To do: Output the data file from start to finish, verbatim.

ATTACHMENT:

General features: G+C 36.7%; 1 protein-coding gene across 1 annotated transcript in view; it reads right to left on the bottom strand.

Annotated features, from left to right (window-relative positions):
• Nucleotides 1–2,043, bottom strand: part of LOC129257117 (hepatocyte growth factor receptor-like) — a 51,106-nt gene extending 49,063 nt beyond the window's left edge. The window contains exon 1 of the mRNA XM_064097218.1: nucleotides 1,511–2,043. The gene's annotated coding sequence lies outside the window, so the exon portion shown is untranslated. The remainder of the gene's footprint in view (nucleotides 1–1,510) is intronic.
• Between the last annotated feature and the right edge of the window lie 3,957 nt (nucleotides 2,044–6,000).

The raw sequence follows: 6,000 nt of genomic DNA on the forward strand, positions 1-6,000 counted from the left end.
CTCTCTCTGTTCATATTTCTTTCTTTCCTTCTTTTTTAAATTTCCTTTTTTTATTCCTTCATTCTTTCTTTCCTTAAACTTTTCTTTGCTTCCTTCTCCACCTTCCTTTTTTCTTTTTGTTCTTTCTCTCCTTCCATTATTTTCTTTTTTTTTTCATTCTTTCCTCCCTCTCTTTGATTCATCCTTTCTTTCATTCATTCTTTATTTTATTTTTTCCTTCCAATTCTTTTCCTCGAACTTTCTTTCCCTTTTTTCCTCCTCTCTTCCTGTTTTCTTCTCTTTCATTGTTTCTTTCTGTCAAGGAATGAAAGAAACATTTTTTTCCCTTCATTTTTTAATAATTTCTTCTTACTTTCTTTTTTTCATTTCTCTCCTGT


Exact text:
General features: G+C 36.7%; 1 protein-coding gene across 1 annotated transcript in view; it reads right to left on the bottom strand.

Annotated features, from left to right (window-relative positions):
• Nucleotides 1–2,043, bottom strand: part of LOC129257117 (hepatocyte growth factor receptor-like) — a 51,106-nt gene extending 49,063 nt beyond the window's left edge. The window contains exon 1 of the mRNA XM_064097218.1: nucleotides 1,511–2,043. The gene's annotated coding sequence lies outside the window, so the exon portion shown is untranslated. The remainder of the gene's footprint in view (nucleotides 1–1,510) is intronic.
• Between the last annotated feature and the right edge of the window lie 3,957 nt (nucleotides 2,044–6,000).

The raw sequence follows: 6,000 nt of genomic DNA on the forward strand, positions 1-6,000 counted from the left end.
CTCTCTCTGTTCATATTTCTTTCTTTCCTTCTTTTTTAAATTTCCTTTTTTTATTCCTTCATTCTTTCTTTCCTTAAACTTTTCTTTGCTTCCTTCTCCACCTTCCTTTTTTCTTTTTGTTCTTTCTCTCCTTCCATTATTTTCTTTTTTTTTTCATTCTTTCCTCCCTCTCTTTGATTCATCCTTTCTTTCATTCATTCTTTATTTTATTTTTTCCTTCCAATTCTTTTCCTCGAACTTTCTTTCCCTTTTTTCCTCCTCTCTTCCTGTTTTCTTCTCTTTCATTGTTTCTTTCTGTCAAGGAATGAAAGAAACATTTTTTTCCCTTCATTTTTTAATAATTTCTTCTTACTTTCTTTTTTTCATTTCTCTCCTGT